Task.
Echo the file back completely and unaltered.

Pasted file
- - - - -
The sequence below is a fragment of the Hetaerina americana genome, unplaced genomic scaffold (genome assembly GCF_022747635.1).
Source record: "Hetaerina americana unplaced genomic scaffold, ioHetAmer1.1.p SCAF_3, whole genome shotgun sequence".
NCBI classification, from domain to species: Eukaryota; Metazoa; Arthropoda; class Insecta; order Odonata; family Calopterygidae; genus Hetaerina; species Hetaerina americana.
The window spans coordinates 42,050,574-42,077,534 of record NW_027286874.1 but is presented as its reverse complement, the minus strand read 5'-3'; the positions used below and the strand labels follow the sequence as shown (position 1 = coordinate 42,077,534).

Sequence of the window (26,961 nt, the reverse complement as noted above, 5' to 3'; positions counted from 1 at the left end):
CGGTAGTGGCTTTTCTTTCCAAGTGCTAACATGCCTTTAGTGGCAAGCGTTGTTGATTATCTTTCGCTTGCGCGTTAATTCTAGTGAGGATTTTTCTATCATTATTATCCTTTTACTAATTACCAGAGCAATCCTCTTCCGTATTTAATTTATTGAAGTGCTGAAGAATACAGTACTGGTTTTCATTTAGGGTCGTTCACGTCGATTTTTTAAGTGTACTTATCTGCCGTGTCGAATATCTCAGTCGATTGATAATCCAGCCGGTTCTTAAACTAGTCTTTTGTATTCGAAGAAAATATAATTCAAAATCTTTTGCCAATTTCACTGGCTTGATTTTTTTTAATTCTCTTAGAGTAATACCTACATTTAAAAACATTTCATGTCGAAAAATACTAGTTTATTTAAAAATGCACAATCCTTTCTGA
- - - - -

The sequence below is a fragment of the Hetaerina americana genome, unplaced genomic scaffold (genome assembly GCF_022747635.1).
Source record: "Hetaerina americana unplaced genomic scaffold, ioHetAmer1.1.p SCAF_3, whole genome shotgun sequence".
NCBI classification, from domain to species: Eukaryota; Metazoa; Arthropoda; class Insecta; order Odonata; family Calopterygidae; genus Hetaerina; species Hetaerina americana.
The window spans coordinates 42,050,574-42,077,534 of record NW_027286874.1 but is presented as its reverse complement, the minus strand read 5'-3'; the positions used below and the strand labels follow the sequence as shown (position 1 = coordinate 42,077,534).

Sequence of the window (26,961 nt, the reverse complement as noted above, 5' to 3'; positions counted from 1 at the left end):
CGGTAGTGGCTTTTCTTTCCAAGTGCTAACATGCCTTTAGTGGCAAGCGTTGTTGATTATCTTTCGCTTGCGCGTTAATTCTAGTGAGGATTTTTCTATCATTATTATCCTTTTACTAATTACCAGAGCAATCCTCTTCCGTATTTAATTTATTGAAGTGCTGAAGAATACAGTACTGGTTTTCATTTAGGGTCGTTCACGTCGATTTTTTAAGTGTACTTATCTGCCGTGTCGAATATCTCAGTCGATTGATAATCCAGCCGGTTCTTAAACTAGTCTTTTGTATTCGAAGAAAATATAATTCAAAATCTTTTGCCAATTTCACTGGCTTGATTTTTTTTAATTCTCTTAGAGTAATACCTACATTTAAAAACATTTCATGTCGAAAAATACTAGTTTATTTAAAAATGCACAATCCTTTCTGA